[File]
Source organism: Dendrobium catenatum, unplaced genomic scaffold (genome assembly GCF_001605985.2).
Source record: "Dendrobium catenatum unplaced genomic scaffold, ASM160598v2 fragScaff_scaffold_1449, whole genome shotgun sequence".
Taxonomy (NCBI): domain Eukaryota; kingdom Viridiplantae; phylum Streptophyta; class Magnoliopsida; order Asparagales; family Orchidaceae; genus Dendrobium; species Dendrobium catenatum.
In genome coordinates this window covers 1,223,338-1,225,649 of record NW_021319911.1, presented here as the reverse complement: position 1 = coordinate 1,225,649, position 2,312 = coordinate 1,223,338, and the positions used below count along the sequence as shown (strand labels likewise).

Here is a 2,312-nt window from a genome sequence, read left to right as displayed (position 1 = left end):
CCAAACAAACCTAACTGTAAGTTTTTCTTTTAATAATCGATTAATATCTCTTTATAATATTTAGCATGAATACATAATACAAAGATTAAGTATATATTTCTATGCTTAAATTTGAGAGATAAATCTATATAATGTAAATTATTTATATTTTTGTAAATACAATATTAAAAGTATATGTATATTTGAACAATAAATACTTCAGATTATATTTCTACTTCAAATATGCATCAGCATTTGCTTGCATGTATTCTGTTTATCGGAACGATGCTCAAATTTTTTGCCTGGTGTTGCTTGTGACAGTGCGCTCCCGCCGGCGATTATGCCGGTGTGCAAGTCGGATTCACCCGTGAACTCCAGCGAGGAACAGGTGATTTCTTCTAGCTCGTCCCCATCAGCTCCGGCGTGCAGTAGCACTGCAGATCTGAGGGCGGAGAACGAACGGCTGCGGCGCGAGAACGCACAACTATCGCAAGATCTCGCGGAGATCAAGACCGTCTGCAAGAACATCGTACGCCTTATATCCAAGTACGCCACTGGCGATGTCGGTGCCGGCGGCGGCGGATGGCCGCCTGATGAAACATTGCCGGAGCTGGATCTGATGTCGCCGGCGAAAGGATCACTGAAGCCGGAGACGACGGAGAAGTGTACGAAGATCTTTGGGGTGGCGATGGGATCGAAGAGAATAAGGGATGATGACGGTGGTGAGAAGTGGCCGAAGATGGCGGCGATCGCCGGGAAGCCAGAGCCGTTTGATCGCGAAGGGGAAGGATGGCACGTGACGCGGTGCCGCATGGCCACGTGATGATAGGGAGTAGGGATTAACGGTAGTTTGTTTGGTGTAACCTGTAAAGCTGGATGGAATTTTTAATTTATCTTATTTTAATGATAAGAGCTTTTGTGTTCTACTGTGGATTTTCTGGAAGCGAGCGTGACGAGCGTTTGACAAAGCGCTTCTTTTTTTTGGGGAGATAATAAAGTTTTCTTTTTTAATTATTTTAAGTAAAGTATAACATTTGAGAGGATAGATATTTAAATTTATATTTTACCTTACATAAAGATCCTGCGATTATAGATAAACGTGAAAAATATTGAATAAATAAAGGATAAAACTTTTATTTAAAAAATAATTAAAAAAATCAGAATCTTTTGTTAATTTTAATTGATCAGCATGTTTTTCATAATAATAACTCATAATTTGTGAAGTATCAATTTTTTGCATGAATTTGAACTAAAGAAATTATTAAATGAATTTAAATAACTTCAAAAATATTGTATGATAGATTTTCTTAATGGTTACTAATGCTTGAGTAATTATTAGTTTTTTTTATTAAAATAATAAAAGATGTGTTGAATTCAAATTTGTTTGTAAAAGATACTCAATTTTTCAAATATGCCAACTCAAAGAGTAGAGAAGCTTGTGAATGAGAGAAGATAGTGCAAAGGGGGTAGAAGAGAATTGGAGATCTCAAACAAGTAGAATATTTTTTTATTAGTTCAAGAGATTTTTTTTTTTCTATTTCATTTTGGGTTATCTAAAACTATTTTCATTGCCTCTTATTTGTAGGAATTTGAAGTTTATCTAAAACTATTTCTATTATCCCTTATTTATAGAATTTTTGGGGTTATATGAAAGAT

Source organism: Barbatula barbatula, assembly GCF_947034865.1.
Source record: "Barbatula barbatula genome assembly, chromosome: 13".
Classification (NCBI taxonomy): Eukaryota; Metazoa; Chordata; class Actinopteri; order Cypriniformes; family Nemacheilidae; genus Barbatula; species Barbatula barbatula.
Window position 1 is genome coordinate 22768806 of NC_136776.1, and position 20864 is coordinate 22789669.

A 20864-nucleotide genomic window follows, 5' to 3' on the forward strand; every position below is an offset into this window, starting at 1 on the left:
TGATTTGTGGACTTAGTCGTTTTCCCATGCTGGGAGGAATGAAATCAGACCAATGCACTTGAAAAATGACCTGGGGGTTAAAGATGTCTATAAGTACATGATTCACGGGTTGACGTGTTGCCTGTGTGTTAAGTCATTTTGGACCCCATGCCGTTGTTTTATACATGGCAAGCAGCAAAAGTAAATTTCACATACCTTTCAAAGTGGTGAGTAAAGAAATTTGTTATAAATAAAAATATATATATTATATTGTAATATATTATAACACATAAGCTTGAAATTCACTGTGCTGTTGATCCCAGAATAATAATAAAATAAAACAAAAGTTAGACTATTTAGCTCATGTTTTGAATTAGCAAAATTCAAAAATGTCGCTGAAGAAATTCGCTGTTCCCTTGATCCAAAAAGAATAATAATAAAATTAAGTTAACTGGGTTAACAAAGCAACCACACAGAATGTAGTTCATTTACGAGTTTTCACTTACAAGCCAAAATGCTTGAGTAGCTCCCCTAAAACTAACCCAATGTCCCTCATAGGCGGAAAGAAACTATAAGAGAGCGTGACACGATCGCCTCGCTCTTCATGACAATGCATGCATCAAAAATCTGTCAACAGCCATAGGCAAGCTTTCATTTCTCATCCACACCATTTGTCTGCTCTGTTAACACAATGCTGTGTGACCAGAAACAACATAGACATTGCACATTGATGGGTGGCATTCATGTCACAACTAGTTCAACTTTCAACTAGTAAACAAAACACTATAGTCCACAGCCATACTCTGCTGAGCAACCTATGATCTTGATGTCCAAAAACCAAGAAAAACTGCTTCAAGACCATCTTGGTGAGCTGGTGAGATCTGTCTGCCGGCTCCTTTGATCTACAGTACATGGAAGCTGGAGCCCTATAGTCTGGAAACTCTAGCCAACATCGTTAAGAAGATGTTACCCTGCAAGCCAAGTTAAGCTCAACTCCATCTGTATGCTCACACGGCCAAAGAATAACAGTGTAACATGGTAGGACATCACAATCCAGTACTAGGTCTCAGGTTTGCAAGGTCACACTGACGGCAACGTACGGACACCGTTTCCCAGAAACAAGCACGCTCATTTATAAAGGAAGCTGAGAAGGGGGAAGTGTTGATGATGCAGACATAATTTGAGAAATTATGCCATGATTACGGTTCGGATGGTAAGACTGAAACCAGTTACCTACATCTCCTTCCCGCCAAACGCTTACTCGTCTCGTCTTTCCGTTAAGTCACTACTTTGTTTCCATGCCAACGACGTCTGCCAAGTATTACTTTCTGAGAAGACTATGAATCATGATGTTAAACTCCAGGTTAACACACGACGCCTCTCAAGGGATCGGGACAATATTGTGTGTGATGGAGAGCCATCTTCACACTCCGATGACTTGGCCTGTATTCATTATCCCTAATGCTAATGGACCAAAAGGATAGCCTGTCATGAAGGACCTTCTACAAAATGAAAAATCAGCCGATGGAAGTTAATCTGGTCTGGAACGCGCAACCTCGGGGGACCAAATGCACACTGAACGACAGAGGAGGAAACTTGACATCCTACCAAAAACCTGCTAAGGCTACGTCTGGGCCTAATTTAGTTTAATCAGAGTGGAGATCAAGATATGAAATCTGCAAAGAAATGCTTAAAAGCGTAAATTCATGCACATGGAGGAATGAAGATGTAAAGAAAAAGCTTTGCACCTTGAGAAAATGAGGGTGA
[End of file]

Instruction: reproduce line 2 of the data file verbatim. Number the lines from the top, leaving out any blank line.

Source record: "Dendrobium catenatum unplaced genomic scaffold, ASM160598v2 fragScaff_scaffold_1449, whole genome shotgun sequence".